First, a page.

Founding sisterhood of the Ethel Beck Society Photo submitted

By Vivian Shipe

KNOXVILLE, TN — The women who attended the first  Ethel Beck Society Brunch came from all walks of life. Four generations spanning an age range from 17 to 98 years of age. Powerful African American women of Knoxville and surrounding counties of East Tennessee. They were called together for a purpose…on purpose.

Shirley Carr Clowney one of the original Maryville Six Photo by Vivian Shipe

Executive Director of the Beck Cultural Exchange Center, Reverend Renee Kesler,  wanted to create a space where the victories and accomplishments of Black women would be remembered. The Ethel Beck Society was named after the savvy African American business woman, educator and entrepreneur who founded the Knoxville negro orphanage. Mrs. Beck and her husband owned massive amounts of real estate and were  influential leaders in society and the business world in Knoxville in the 1920s thru the 40s. and the cultural center is named after the couple.

In speaking of the accomplishments of Ethel Beck, Rev. Kesler shared the vision of the Society which was that there would always be a place where the accomplishments of Black women would never be forgotten, a place of encouragement and empowerment; where who they were and the impact they had  and would have, would not be hidden away. Kesler told the story of Agnes Sangler, first Black woman to vote in Knoxville about the pain and suffering she endured, as an example of hidden light.

The affair was enlightening and filled with history. Those attending were greeted with a Skype visit by Internationally renowned poet and author, Nikki Giovanni. Ms. Giovanni, born in Knoxville will be appearing in April at a sold out appearance at the Bijou Theatre and spoke words of encouragement to the women in attendance.

The keynote speaker was Mrs. Lois White, the first African American to hold the position of national president of the PTA. Mrs. White shared her story to the different seasons of life in the room by reminding the women  that right now,  they were  either,  finding their way, adhering to the way and to those who had been in the fight the longest, enjoying the way.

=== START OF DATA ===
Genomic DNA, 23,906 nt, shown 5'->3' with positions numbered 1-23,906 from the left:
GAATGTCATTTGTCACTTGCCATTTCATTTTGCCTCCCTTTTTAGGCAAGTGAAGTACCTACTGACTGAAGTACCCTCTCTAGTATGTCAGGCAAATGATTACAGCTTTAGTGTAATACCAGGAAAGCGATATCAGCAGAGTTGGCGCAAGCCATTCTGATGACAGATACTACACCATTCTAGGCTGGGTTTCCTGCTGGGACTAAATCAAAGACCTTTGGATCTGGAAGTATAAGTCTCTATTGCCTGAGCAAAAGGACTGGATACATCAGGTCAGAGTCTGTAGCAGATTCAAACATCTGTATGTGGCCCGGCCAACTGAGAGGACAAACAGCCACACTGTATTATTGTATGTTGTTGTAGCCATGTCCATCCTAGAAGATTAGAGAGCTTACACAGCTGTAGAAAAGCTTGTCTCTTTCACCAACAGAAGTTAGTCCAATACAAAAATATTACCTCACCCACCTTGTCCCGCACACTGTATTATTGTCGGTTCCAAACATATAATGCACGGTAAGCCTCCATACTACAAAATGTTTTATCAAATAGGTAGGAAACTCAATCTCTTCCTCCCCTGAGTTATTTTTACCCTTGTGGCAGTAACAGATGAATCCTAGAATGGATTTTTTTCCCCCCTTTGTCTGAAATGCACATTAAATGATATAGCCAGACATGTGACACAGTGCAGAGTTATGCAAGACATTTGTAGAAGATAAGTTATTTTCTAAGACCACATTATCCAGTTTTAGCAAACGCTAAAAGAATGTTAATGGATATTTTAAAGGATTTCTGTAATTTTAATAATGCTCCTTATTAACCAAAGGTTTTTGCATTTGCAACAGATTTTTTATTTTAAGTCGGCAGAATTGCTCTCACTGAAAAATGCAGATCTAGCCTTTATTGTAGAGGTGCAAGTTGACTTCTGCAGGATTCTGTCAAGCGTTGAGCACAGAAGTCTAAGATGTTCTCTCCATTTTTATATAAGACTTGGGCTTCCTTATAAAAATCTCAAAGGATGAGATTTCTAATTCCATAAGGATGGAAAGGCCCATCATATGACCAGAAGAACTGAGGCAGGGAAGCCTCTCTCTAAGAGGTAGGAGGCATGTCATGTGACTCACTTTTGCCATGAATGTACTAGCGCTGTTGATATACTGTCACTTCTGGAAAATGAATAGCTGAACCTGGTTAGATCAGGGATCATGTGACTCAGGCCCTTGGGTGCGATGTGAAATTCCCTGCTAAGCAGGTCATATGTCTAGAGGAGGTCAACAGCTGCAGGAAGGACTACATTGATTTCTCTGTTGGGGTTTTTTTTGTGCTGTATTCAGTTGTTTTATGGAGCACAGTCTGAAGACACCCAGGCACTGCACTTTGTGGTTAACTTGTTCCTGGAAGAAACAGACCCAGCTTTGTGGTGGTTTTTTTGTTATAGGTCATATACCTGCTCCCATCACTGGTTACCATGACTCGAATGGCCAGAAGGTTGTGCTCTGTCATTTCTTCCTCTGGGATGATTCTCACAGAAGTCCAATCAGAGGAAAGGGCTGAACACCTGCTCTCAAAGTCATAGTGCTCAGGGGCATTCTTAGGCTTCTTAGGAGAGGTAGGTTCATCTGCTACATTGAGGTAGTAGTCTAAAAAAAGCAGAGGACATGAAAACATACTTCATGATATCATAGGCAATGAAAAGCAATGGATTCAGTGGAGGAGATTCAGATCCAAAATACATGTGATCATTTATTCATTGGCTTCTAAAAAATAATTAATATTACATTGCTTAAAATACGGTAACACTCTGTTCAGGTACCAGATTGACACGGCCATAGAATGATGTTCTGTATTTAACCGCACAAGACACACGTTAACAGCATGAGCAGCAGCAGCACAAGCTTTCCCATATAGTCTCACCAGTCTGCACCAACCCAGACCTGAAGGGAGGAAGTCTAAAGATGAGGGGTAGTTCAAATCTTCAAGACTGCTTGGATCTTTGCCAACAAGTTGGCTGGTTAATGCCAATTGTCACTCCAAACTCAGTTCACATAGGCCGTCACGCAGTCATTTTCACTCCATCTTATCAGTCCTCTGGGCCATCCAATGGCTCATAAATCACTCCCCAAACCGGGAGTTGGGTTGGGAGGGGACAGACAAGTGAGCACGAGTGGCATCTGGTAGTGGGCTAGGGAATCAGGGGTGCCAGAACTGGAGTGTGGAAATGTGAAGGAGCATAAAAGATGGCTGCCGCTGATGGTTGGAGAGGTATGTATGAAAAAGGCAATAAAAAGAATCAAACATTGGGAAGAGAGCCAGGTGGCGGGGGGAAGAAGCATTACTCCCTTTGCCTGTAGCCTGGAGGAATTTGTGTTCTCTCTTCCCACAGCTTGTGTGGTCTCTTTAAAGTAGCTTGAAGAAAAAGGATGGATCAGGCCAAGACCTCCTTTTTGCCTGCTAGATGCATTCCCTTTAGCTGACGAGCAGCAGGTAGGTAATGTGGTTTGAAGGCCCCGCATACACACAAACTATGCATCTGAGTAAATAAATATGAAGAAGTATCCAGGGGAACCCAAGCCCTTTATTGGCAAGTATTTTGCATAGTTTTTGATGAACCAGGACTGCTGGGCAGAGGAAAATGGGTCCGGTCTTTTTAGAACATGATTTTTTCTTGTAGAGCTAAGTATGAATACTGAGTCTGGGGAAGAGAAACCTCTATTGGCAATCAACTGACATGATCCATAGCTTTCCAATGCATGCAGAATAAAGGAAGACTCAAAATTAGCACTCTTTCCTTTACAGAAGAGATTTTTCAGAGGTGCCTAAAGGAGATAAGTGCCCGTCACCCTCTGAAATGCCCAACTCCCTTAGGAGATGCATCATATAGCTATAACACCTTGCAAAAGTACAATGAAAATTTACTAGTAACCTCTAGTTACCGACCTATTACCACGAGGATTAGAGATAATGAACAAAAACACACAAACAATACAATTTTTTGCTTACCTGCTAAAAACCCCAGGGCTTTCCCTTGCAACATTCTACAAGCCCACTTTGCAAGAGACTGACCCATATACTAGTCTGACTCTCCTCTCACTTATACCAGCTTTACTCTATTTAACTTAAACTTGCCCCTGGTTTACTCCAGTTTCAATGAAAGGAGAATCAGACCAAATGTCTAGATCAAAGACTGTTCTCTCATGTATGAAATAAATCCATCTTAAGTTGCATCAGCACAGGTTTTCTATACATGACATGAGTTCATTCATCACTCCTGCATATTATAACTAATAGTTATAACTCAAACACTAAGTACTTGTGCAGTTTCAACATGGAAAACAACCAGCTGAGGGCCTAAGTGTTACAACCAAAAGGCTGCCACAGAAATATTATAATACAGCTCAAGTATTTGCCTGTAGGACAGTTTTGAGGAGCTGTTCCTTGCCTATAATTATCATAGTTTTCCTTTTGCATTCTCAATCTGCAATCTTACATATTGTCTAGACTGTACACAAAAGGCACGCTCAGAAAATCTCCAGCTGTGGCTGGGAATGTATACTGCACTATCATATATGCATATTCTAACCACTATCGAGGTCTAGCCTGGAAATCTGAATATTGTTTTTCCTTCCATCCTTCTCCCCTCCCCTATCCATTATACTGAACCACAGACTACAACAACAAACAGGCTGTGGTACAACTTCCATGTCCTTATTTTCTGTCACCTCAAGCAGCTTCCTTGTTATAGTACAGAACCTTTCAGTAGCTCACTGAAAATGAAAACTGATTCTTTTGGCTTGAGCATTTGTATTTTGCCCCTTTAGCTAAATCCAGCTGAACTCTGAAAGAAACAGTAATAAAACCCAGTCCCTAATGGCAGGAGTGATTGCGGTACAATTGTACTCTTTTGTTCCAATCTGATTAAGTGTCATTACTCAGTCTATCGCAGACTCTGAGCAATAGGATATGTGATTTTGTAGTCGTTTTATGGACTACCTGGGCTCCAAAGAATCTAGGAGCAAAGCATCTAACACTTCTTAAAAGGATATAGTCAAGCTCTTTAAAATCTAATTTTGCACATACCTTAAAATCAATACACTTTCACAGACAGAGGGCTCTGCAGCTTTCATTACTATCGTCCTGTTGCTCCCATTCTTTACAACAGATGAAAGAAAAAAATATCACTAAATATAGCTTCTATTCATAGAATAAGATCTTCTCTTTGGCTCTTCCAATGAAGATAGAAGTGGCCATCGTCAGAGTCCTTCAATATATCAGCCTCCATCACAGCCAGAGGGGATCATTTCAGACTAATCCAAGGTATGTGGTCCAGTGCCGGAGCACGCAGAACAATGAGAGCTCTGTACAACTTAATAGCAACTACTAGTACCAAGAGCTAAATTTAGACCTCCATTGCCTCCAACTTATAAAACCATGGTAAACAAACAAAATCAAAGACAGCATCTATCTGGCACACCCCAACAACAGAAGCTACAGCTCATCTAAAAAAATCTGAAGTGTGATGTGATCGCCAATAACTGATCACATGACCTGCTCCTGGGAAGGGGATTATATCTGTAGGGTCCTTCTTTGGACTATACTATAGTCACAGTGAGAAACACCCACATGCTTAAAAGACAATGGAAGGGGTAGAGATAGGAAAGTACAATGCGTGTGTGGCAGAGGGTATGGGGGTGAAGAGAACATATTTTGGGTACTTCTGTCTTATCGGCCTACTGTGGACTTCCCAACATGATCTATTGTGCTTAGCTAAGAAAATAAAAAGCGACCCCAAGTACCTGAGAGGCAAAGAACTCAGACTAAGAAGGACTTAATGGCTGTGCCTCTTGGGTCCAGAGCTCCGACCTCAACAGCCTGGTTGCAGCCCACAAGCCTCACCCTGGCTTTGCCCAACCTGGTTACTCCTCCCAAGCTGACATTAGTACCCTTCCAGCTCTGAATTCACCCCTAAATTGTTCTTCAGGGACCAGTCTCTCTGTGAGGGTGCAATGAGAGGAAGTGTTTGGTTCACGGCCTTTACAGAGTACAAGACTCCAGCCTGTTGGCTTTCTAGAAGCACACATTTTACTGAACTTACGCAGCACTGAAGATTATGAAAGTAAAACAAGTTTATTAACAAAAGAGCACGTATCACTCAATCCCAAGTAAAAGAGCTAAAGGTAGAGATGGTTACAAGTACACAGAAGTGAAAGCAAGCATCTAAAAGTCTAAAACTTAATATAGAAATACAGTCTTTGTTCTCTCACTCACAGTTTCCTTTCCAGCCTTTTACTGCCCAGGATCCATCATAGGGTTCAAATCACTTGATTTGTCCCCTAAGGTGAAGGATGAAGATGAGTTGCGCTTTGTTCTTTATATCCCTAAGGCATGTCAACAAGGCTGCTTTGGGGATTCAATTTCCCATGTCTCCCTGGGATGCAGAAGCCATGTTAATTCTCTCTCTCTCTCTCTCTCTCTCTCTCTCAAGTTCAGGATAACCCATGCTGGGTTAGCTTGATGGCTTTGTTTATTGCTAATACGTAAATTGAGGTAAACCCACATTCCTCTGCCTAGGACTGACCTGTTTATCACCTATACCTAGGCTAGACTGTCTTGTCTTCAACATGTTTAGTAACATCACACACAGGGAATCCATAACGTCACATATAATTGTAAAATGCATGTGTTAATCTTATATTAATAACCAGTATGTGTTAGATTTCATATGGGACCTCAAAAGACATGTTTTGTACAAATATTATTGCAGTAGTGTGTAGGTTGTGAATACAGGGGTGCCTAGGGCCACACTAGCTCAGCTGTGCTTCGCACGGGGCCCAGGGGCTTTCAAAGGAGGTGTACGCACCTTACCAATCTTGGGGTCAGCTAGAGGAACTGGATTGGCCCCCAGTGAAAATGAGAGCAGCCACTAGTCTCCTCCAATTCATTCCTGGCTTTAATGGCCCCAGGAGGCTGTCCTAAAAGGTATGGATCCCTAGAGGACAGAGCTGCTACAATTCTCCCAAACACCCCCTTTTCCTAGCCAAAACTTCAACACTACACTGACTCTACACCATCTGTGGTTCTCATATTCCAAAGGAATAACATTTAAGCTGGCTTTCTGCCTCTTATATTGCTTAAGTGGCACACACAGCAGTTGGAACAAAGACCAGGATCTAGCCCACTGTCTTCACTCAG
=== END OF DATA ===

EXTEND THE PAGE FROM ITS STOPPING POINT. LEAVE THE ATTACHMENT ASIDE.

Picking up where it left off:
Mrs. Lois White, first African American to hold position of National President of the PTA.
(Parent Teacher Association). Photo by Vivian Shipe

The event also honored four published authors from Knoxville who signed copies of their books. Among them was Mrs. Shirley Carr Clowney, one of the original six African American students to integrate Maryville College in 1954.

The catered affair introduced yellow as the color for the society as it symbolizes light and represents the light shining from the contributions of the women in the room. The sponsor of the event was Nikitia Thompson, recognized nationally as one of the top one percent of real estate agents thru her work with Realty Executives

The event closed with reflections and words of wisdom as the leaders and pioneers were told to be intentional, bridge a way for others, be a light, and make them remember you. Young and old gathered contact information from each other to become mentors and advisors for each other.

All bios, history and photos will be gathered from the participants which will become a part of the archives of the Beck, and the next meeting date will be set after the survey information is compiled.

As the women gathered to take their historic portrait, they were reminded to Keep Fighting, Keep Dreaming, Keep Working….